ARBITRATION ELIGIBLE: RHP Eric Gagne, RHP Brad Penny, OF Milton Bradley, INF Olmedo Saenz, 2B Alex Cora, SS Cesar Izturis, RHP Giovanni Carrara.
Gagne was an angry man last winter when he lost his arbitration case despite having just won the Cy Young Award. He would like the Dodgers to come to him with a multiyear contract offer but has little or no leverage to make that happen. It ranks fairly low on the Dodgers' offseason priorities, and if they're not willing to do it for Gagne, none of the other players on this list should hold their breath for more than a modest one-year offer to avoid arbitration. Saenz, however, is the only one who should worry about non-tender status.
IN LIMBO: 1B-RF Shawn Green, LHP Kazuhisa Ishii.
Green is entering the final year of a six-year deal that will pay him $16 million in 2005. Green's production (particularly his power numbers and clutch hitting) has dropped off in the last two seasons, leaving him seriously overpaid. The Dodgers would love to get out from under the last year of that contract, but Green has no-trade rights. In Ishii's case, the Dodgers have tired of the erratic left-hander's inconsistency and would gladly move him. But Ishii can veto trades to a list of 10 teams and might have limited market value.
MEDICAL WATCH: 3B Adrian Beltre (recovering from surgery to remove bone spurs from left ankle, should be ready for spring training), OF Jayson Werth (strained tendon in right elbow, hoping to rehabilitate without surgery), C Todd Hundley (recovering from hip and back surgeries, didn't play in 2004 and not likely to play in 2005), RHP Darren Dreifort (recovering from hip and knee surgeries, not likely to play in 2005), RHP Paul Shuey (recovering from hip surgery, not likely to play in 2005).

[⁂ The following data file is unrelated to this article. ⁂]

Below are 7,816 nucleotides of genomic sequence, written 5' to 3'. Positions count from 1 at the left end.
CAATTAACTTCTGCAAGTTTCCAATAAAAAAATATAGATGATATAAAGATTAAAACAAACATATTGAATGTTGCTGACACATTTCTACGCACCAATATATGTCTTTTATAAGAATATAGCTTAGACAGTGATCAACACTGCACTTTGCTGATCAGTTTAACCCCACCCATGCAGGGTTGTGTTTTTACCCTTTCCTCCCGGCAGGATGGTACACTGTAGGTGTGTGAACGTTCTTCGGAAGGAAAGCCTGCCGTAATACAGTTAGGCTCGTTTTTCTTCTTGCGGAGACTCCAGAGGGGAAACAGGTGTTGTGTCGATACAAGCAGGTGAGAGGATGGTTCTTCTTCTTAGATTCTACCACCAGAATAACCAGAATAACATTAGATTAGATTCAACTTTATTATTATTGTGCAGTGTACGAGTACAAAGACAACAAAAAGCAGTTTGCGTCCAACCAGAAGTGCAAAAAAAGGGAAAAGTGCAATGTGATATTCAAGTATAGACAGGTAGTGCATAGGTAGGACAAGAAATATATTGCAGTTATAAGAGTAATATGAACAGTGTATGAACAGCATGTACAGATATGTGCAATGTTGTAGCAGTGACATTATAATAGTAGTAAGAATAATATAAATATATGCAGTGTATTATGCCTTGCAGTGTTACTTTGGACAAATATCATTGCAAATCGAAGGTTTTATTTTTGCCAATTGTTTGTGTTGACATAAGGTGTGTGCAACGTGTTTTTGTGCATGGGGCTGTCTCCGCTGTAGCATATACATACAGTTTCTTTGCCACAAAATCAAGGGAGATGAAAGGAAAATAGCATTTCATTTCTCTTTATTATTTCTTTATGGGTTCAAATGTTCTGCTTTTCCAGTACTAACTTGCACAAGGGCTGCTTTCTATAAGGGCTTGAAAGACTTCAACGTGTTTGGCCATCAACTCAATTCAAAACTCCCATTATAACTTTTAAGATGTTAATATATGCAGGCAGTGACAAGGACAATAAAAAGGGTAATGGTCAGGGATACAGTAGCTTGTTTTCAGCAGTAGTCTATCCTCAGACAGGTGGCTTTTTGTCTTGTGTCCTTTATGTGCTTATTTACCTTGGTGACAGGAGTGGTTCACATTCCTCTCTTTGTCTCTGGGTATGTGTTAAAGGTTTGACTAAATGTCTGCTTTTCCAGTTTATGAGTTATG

SAN FRANCISCO GIANTS
The Giants are in the football business, too.
Always seeking ways to pay down their ballpark mortgage, the Giants play host to an annual college football game. The third edition of the Emerald Bowl will be Dec. 30. The first two years, it was known as the Diamond Walnut Bowl.
Pat Gallagher, a longtime Giants executive, is one of the overseers of the event. Last year, it was played on New Year's Eve.
In exchange for guaranteeing to back any bowl losses, the Giants get a fee (a little more than $100,000) for the use of the stadium and the promotional value of a non-baseball event.
"The Bay Area is an entertainment market," Gallagher said. "If something is considered good entertainment, people will come, and price won't keep people away."
Navy will play in this year's bowl. It could have instead played in the Liberty Bowl, Houston Bowl, Motor City Bowl or Tangerine Bowl.
Navy's 8-2 going into its finale against Army and will be matched against a Mountain West team, probably Wyoming or New Mexico.
--Former Giants catcher and general manager Tom Haller died Friday (Nov. 26) after a lengthy illness. He was 67. Haller was the team's catcher from 1961-1967 and its general manager from 1981-86.
--The Giants' spring-training schedule has been announced, and 29 of their 33 games will be played in Arizona. Three will be in San Francisco (two against the A's, one against the Rangers), and one will be in Oakland.
The Giants set a Scottsdale Stadium attendance record with 152,185 fans in 2004.